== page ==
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Treating Recurrent Shoulder Dislocation

Treating Recurrent Shoulder Dislocation
Treating Recurrent Shoulder Dislocation

The shoulder joint has a wide range of motion and this makes it prone to dislocation. Recurrent shoulder dislocations are not just painful—they can significantly impact one's quality of life and ability to perform daily activities. Let’s look at some treatment options to help you regain shoulder stability.

What Causes Recurrent Shoulder Dislocation?

Recurrent shoulder dislocation occurs when the shoulder joint slips out of place repeatedly after an initial dislocation. This can be due to

  • Traumatic injury to the shoulder
  • Weakened stabilizing ligaments, tendons, and muscles from overuse
  • Anatomic factors such as a shallow shoulder socket or loose capsule and ligaments.

Who is at Risk for Recurrent Shoulder Dislocation?

Young, active men are most at risk for recurrent shoulder dislocation. According to research studies, more than 70% of shoulder dislocations occur in men, with a peak incidence in young males aged 16-20 years.1 Following an initial dislocation, the recurrence rate can be as high as 90% in patients younger than 20 years old. Higher risk patients include athletes, especially those that play a contact sport such as football or hockey.

Treatment Options for Shoulder Dislocations

Immediate Response
At the onset of a dislocation, seek medical attention. Initial treatment involves a process called reduction, where a doctor gently maneuvers the bone back into place. After reduction, rest and ice can help reduce pain and swelling.

Shoulder Rehabilitation and Strengthening

Once the shoulder is stabilized, physical therapy is crucial. A tailored exercise program strengthens the muscles around the shoulder, enhances stability, and may reduce future dislocations.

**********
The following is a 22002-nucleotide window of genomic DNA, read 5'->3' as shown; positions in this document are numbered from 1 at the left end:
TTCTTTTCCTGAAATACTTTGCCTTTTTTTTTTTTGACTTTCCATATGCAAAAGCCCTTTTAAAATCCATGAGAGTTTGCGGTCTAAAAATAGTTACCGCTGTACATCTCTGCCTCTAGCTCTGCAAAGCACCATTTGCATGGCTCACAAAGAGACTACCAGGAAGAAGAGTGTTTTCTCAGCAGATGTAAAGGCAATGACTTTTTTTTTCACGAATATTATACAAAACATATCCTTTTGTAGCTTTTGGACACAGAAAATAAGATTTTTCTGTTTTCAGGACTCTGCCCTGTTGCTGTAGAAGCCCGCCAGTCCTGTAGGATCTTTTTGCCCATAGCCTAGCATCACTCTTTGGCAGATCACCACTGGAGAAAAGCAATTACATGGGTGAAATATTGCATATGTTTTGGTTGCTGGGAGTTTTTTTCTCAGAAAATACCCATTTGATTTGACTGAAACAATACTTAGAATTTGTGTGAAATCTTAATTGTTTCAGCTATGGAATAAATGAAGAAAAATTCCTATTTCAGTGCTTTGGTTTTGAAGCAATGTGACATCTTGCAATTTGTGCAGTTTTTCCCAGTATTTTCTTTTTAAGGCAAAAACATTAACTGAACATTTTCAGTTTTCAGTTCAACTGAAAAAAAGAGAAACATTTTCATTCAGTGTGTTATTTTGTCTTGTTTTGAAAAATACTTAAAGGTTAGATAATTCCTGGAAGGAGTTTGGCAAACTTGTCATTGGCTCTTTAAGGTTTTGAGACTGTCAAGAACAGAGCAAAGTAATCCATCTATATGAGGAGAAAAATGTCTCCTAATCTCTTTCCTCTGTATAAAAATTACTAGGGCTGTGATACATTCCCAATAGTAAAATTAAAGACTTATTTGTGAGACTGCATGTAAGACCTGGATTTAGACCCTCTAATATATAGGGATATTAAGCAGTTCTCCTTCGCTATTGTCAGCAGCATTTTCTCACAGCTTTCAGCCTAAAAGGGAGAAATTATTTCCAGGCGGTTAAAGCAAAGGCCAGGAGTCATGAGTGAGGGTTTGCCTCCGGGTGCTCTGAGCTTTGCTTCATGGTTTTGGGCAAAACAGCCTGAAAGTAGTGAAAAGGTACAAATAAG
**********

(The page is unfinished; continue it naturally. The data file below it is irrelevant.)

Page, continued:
It is strongly recommended to obtain an MRI soon after a dislocation to properly assess damage to ligaments, labrum, bone and rotator cuff muscles.

Surgical Options
If dislocations recur, surgery may be necessary. Procedures like arthroscopy repair torn tissues or tighten loose ligaments and reduce recurrent dislocations.

Prevention Strategies
Preventive measures include avoiding high-risk activities, using protective gear during sports, and maintaining good muscle strength and flexibility.

Special Consideration for First Time Dislocations
Recent data shows that surgical intervention after a first dislocation offers better results than performing surgery after 2 or more dislocations. It is strongly recommended to see an Orthopaedic Sports Medicine Shoulder specialist after a first time dislocation.

If you are struggling with recurrent shoulder dislocations, it's essential to consult with a healthcare professional to determine the best course of action for your specific situation.

Milan M. DiGiulio, M.D. offers comprehensive orthopedic care for you and your entire family, specializing in Sports Medicine and arthroscopic surgery of the shoulder and knee. Dr. DiGiulio performs over 200 arthroscopic shoulder and knee surgeries each year, using the most advanced surgical technology. Dr. DiGiulio is an advocate of non-invasive, non-surgical treatment options such as Physical Therapy and Orthobiologics.



Useful Links

  • American Academy of Orthopaedic Surgeons
  • Sportsmed
  • The American Board of Orthopaedic Surgery
  • American Association of Nurse Anesthetists